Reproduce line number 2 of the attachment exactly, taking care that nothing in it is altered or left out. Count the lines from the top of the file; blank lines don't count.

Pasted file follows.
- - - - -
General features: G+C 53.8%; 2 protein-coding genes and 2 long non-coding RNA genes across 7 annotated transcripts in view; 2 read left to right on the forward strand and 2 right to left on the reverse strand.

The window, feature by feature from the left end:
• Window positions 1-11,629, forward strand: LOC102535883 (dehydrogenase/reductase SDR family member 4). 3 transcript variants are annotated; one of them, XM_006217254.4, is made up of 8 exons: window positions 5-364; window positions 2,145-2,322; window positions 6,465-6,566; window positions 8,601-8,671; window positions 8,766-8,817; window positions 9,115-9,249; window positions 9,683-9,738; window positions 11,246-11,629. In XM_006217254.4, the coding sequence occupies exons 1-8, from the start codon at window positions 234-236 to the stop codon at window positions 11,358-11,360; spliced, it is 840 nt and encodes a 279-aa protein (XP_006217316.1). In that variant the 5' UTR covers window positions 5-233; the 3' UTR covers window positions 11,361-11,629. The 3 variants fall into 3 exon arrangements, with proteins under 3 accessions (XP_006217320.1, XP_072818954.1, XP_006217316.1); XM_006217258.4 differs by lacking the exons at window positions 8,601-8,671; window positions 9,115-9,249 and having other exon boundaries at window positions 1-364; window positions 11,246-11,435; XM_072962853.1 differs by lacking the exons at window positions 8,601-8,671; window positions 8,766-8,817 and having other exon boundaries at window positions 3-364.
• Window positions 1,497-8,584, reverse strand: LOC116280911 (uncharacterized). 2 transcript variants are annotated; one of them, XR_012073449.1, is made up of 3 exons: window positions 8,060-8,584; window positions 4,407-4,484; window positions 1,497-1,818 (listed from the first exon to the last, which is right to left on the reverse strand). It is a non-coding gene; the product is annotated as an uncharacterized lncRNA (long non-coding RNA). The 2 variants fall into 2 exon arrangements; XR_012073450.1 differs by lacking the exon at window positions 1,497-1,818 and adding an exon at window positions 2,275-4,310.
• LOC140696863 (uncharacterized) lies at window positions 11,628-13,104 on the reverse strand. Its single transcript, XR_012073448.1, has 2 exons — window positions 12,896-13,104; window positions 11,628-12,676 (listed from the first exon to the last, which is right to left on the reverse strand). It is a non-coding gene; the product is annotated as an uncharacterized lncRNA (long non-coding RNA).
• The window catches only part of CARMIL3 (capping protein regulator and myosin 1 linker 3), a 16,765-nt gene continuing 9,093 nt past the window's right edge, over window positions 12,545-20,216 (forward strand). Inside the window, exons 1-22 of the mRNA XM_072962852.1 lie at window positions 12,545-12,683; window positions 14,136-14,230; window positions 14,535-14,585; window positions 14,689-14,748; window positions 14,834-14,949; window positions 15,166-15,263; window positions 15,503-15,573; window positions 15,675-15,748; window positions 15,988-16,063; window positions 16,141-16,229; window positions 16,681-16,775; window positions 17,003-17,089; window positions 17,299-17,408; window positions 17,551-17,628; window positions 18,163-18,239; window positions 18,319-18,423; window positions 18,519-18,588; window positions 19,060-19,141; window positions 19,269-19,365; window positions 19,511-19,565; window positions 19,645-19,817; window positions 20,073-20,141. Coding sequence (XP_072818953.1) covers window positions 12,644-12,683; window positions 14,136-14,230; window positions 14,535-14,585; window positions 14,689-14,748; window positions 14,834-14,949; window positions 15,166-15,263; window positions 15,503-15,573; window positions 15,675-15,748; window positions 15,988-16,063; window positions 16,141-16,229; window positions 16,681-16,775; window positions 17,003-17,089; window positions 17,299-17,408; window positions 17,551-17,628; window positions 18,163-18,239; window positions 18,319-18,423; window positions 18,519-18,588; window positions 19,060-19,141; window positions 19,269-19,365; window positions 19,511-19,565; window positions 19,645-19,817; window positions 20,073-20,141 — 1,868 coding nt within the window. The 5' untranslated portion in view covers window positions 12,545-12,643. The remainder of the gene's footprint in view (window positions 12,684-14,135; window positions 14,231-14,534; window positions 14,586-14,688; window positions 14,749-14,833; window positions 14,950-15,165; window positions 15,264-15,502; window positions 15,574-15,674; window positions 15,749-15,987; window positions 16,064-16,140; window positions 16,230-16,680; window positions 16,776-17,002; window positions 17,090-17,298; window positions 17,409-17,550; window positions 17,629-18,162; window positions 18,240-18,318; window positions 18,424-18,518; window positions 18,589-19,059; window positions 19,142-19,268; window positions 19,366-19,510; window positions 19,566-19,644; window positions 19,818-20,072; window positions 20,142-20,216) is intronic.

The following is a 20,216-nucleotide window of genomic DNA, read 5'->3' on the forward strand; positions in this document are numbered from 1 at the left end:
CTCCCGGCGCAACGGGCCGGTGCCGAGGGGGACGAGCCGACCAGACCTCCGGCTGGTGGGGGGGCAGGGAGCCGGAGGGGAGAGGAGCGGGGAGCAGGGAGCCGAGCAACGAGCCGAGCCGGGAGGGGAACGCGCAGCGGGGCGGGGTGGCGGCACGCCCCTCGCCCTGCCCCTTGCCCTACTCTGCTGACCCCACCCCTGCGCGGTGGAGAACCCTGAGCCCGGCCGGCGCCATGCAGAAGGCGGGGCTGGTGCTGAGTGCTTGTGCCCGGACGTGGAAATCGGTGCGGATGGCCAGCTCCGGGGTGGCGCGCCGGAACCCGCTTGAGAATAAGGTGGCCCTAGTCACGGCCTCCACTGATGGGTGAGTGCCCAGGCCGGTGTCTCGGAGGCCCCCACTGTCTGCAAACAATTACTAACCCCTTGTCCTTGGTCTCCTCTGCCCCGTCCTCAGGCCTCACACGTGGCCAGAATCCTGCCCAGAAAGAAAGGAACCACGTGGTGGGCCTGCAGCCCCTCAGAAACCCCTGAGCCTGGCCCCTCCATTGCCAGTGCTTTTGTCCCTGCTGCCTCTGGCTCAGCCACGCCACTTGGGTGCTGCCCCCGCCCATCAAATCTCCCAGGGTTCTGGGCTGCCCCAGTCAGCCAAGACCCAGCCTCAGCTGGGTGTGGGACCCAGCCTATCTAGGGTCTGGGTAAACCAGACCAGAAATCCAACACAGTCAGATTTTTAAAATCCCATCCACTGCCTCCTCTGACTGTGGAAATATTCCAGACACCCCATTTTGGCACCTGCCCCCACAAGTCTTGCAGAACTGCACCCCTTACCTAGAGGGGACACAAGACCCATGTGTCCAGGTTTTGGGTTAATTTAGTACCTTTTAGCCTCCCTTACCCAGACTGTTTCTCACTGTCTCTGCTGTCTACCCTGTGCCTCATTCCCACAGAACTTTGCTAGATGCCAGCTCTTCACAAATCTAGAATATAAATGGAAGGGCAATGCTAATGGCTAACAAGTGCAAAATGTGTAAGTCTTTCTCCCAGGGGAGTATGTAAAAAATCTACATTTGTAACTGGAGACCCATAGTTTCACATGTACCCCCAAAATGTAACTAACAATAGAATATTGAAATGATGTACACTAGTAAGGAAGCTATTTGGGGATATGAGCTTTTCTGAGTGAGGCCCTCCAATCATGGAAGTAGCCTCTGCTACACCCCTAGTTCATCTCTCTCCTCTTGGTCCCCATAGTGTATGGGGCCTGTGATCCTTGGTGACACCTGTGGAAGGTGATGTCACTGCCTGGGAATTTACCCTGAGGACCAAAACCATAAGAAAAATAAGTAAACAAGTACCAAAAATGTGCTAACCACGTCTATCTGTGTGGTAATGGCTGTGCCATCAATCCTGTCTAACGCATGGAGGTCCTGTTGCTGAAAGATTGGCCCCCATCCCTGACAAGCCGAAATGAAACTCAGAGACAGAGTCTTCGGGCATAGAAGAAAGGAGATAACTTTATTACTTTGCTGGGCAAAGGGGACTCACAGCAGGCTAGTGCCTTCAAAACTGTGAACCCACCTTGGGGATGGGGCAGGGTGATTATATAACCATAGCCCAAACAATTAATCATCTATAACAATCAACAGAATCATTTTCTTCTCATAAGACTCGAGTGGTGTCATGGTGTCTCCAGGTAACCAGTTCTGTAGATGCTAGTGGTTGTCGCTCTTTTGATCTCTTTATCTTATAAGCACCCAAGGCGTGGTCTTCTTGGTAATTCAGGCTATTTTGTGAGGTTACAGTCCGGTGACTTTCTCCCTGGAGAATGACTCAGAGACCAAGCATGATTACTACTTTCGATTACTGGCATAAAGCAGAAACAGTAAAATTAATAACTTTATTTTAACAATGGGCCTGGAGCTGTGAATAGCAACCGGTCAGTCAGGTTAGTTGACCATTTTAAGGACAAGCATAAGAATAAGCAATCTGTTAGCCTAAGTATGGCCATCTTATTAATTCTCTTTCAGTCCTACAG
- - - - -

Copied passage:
The window, feature by feature from the left end: